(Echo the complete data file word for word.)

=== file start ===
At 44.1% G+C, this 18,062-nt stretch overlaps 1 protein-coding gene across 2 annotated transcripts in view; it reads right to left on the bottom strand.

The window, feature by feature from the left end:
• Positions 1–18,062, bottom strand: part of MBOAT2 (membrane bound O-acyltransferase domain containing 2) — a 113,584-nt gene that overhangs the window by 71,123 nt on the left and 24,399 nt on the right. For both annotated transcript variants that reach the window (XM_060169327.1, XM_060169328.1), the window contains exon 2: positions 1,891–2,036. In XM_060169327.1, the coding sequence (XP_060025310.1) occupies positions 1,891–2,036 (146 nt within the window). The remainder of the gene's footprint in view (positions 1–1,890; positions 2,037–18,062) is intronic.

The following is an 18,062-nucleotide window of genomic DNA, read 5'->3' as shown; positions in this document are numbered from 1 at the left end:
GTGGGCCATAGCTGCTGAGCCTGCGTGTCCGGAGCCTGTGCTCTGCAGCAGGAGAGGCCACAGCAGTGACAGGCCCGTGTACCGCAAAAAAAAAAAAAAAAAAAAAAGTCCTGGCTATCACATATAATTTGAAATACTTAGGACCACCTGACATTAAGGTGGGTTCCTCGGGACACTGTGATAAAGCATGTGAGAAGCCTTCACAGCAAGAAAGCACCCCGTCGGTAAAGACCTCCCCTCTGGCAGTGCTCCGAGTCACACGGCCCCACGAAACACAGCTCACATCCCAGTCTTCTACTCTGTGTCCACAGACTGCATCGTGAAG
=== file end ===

At 44.1% G+C, this 18,062-nt stretch overlaps 1 protein-coding gene across 2 annotated transcripts in view; it reads right to left on the bottom strand.

The window, feature by feature from the left end:
• Positions 1–18,062, bottom strand: part of MBOAT2 (membrane bound O-acyltransferase domain containing 2) — a 113,584-nt gene that overhangs the window by 71,123 nt on the left and 24,399 nt on the right. For both annotated transcript variants that reach the window (XM_060169327.1, XM_060169328.1), the window contains exon 2: positions 1,891–2,036. In XM_060169327.1, the coding sequence (XP_060025310.1) occupies positions 1,891–2,036 (146 nt within the window). The remainder of the gene's footprint in view (positions 1–1,890; positions 2,037–18,062) is intronic.

The following is an 18,062-nucleotide window of genomic DNA, read 5'->3' as shown; positions in this document are numbered from 1 at the left end:
GTGGGCCATAGCTGCTGAGCCTGCGTGTCCGGAGCCTGTGCTCTGCAGCAGGAGAGGCCACAGCAGTGACAGGCCCGTGTACCGCAAAAAAAAAAAAAAAAAAAAAAGTCCTGGCTATCACATATAATTTGAAATACTTAGGACCACCTGACATTAAGGTGGGTTCCTCGGGACACTGTGATAAAGCATGTGAGAAGCCTTCACAGCAAGAAAGCACCCCGTCGGTAAAGACCTCCCCTCTGGCAGTGCTCCGAGTCACACGGCCCCACGAAACACAGCTCACATCCCAGTCTTCTACTCTGTGTCCACAGACTGCATCGTGAAG